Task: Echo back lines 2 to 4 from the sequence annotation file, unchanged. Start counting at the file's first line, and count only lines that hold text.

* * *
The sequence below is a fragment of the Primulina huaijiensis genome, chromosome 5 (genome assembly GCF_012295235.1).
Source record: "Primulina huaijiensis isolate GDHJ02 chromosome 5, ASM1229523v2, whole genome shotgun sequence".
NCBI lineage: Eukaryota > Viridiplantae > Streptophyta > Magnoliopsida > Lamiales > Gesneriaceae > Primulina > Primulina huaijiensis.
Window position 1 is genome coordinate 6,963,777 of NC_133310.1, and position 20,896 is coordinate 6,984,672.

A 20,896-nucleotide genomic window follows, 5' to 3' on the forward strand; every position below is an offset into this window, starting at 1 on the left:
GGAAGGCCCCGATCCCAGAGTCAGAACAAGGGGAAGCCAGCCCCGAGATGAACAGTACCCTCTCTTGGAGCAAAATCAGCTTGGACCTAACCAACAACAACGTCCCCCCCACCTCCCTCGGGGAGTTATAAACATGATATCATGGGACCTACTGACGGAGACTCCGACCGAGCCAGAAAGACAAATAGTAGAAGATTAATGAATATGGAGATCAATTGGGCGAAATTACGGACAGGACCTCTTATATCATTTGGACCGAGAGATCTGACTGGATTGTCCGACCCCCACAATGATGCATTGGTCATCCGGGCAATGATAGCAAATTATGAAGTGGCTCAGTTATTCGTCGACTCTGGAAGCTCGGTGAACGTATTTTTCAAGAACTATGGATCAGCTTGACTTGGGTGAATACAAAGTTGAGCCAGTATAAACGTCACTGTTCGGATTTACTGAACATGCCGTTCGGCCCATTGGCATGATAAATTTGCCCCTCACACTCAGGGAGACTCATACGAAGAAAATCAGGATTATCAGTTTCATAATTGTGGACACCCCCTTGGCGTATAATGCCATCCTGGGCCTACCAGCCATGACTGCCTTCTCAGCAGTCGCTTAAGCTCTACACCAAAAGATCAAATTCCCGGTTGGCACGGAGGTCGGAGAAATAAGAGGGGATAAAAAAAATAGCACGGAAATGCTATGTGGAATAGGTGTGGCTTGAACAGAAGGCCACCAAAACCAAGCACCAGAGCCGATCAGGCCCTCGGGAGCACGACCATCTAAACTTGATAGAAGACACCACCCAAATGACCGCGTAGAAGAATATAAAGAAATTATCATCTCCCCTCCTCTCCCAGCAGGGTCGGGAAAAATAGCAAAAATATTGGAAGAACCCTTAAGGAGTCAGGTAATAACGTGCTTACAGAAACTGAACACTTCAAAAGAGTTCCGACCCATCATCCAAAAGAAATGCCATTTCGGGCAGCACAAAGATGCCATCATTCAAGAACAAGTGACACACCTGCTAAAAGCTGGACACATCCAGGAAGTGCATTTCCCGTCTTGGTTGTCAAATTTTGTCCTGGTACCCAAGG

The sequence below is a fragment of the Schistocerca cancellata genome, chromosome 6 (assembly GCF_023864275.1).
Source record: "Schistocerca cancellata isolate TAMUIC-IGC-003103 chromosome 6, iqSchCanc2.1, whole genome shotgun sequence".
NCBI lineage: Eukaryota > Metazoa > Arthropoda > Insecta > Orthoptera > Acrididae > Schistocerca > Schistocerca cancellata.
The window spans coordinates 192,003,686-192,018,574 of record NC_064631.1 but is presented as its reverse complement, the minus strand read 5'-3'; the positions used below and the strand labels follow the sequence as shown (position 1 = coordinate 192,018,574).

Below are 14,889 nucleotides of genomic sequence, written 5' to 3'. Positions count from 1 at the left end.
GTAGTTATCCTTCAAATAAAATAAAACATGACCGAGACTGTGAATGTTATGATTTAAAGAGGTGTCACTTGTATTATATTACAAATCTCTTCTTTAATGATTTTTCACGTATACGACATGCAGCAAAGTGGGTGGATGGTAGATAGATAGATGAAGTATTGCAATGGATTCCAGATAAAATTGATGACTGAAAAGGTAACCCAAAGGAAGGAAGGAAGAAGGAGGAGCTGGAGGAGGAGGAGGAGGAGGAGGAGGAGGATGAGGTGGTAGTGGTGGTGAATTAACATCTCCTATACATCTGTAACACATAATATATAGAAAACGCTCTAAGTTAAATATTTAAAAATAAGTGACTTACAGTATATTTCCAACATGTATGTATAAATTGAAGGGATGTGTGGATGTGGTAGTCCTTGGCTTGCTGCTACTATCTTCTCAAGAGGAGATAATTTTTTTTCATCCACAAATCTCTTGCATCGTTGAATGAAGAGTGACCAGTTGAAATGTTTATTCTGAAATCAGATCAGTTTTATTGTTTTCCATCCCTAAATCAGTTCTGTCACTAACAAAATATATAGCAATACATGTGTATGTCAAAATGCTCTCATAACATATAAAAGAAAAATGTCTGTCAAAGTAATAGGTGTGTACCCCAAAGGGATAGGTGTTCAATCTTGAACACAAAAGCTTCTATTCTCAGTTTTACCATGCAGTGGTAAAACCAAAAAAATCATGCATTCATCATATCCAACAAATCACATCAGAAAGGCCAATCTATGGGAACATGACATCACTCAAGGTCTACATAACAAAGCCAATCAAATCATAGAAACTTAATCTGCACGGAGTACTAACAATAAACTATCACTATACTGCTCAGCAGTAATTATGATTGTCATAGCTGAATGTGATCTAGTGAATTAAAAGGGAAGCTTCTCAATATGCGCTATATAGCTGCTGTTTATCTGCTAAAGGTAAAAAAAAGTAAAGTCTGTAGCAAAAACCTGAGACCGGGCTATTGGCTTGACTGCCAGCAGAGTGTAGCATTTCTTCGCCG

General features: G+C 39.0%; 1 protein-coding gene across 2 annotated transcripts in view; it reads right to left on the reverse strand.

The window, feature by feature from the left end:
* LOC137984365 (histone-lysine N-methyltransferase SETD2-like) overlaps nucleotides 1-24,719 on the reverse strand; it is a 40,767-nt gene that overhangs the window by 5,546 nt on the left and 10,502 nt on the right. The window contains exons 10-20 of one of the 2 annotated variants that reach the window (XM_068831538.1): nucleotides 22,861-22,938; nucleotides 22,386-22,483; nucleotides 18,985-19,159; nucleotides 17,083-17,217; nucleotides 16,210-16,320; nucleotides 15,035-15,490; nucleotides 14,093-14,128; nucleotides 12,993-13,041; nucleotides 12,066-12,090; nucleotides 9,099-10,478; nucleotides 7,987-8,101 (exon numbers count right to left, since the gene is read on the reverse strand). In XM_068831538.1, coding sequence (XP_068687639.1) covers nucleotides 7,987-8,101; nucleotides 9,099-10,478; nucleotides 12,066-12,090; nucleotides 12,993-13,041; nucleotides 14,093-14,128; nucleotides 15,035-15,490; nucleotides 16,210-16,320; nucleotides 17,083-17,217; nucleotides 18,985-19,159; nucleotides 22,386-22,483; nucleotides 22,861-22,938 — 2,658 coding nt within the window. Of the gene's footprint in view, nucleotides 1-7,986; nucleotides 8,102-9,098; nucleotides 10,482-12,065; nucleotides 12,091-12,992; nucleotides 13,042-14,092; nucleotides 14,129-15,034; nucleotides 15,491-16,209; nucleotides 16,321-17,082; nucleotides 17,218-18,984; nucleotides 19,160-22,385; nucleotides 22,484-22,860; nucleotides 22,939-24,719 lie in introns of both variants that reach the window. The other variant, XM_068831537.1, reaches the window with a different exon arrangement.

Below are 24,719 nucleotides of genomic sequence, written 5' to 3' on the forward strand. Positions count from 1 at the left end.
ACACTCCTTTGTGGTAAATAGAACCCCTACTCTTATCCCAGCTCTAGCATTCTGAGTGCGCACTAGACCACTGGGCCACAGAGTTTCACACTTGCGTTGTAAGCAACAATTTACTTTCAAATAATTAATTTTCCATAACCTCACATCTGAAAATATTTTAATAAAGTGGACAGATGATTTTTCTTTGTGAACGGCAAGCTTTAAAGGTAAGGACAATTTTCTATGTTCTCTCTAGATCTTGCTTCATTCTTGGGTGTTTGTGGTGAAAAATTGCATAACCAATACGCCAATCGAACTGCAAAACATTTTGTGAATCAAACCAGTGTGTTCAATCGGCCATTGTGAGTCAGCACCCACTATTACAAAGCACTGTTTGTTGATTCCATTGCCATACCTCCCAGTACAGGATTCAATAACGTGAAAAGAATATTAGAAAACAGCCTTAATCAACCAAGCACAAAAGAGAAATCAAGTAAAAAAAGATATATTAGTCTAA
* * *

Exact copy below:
Source record: "Primulina huaijiensis isolate GDHJ02 chromosome 5, ASM1229523v2, whole genome shotgun sequence".
NCBI lineage: Eukaryota > Viridiplantae > Streptophyta > Magnoliopsida > Lamiales > Gesneriaceae > Primulina > Primulina huaijiensis.
Window position 1 is genome coordinate 6,963,777 of NC_133310.1, and position 20,896 is coordinate 6,984,672.